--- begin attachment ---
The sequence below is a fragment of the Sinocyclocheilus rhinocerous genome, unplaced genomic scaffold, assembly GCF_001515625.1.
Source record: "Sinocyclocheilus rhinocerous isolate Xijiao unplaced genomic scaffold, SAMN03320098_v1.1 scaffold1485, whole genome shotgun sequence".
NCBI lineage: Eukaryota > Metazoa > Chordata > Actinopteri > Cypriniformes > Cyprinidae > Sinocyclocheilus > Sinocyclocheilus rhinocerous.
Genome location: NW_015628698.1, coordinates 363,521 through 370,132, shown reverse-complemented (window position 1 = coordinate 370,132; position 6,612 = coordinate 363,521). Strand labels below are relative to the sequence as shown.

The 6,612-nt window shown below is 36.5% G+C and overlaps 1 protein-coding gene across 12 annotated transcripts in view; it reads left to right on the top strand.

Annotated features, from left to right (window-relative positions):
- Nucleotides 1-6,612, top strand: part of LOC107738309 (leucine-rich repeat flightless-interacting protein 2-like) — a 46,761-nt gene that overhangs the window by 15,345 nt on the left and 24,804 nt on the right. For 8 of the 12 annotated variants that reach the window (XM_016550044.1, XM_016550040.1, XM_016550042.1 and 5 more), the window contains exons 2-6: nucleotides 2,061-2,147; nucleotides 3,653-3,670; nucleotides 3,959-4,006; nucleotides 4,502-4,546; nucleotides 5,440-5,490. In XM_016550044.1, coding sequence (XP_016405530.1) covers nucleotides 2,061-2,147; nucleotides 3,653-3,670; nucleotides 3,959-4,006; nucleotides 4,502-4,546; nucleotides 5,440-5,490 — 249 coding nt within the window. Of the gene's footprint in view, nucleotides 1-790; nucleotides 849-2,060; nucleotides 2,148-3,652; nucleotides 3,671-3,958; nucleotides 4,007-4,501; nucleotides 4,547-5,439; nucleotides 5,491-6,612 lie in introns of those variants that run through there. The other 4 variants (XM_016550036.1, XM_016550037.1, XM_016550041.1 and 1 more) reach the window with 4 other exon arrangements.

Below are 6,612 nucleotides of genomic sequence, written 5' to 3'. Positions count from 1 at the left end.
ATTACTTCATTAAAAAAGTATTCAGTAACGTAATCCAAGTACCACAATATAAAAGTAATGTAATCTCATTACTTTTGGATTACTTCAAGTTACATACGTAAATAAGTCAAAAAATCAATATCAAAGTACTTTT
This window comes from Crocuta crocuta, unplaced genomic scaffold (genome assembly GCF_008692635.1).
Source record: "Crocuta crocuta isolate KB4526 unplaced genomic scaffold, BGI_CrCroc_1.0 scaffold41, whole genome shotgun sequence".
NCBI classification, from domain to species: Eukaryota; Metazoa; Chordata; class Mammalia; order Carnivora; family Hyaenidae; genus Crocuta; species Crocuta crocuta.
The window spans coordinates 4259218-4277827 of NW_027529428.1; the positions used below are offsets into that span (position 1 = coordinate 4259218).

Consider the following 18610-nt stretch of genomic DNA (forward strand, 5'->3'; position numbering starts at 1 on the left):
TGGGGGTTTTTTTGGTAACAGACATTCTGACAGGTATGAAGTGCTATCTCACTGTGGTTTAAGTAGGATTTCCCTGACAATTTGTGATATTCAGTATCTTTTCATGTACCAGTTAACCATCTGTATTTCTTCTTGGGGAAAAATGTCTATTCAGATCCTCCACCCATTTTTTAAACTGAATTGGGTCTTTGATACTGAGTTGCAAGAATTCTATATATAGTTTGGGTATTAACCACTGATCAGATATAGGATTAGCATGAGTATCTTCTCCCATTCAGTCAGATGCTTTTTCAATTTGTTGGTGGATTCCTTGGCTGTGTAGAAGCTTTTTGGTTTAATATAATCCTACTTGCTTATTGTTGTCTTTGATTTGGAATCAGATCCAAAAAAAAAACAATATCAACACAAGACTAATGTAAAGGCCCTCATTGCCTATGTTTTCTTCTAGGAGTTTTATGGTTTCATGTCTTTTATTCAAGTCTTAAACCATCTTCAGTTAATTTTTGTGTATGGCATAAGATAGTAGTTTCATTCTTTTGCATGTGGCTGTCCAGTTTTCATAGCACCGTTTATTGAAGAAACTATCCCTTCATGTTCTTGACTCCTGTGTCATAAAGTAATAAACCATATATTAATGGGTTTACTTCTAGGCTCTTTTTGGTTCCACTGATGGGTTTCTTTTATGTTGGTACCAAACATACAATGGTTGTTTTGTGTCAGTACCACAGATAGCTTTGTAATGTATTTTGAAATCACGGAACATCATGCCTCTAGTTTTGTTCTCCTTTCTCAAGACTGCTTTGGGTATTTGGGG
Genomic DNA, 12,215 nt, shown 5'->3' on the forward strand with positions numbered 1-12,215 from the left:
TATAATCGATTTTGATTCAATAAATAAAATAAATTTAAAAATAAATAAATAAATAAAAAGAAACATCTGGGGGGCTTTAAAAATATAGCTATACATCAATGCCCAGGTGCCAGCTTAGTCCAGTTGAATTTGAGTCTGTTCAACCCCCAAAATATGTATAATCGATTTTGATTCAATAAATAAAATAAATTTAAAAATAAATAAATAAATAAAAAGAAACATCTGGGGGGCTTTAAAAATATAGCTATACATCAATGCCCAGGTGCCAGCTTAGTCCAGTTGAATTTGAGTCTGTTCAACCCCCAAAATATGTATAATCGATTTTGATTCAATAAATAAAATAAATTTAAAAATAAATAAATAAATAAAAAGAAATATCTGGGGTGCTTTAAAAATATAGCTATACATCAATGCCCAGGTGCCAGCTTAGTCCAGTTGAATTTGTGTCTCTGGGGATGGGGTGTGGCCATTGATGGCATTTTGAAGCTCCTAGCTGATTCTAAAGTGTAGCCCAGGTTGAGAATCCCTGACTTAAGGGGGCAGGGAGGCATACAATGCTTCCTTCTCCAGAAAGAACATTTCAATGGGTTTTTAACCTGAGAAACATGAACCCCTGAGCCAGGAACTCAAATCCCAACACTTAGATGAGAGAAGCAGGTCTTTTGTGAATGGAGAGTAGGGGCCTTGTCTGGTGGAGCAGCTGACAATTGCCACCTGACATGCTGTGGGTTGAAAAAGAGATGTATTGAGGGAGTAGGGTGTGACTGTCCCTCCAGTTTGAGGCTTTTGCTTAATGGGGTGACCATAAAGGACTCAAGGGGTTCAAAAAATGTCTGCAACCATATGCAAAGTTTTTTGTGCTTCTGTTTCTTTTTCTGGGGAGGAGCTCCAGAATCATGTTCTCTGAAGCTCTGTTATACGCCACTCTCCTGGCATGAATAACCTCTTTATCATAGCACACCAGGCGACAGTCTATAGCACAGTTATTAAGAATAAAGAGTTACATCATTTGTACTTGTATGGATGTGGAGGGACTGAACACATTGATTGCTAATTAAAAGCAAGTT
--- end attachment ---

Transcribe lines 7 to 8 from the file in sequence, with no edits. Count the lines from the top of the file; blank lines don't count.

- Nucleotides 1-6,612, top strand: part of LOC107738309 (leucine-rich repeat flightless-interacting protein 2-like) — a 46,761-nt gene that overhangs the window by 15,345 nt on the left and 24,804 nt on the right. For 8 of the 12 annotated variants that reach the window (XM_016550044.1, XM_016550040.1, XM_016550042.1 and 5 more), the window contains exons 2-6: nucleotides 2,061-2,147; nucleotides 3,653-3,670; nucleotides 3,959-4,006; nucleotides 4,502-4,546; nucleotides 5,440-5,490. In XM_016550044.1, coding sequence (XP_016405530.1) covers nucleotides 2,061-2,147; nucleotides 3,653-3,670; nucleotides 3,959-4,006; nucleotides 4,502-4,546; nucleotides 5,440-5,490 — 249 coding nt within the window. Of the gene's footprint in view, nucleotides 1-790; nucleotides 849-2,060; nucleotides 2,148-3,652; nucleotides 3,671-3,958; nucleotides 4,007-4,501; nucleotides 4,547-5,439; nucleotides 5,491-6,612 lie in introns of those variants that run through there. The other 4 variants (XM_016550036.1, XM_016550037.1, XM_016550041.1 and 1 more) reach the window with 4 other exon arrangements.

Below are 6,612 nucleotides of genomic sequence, written 5' to 3'. Positions count from 1 at the left end.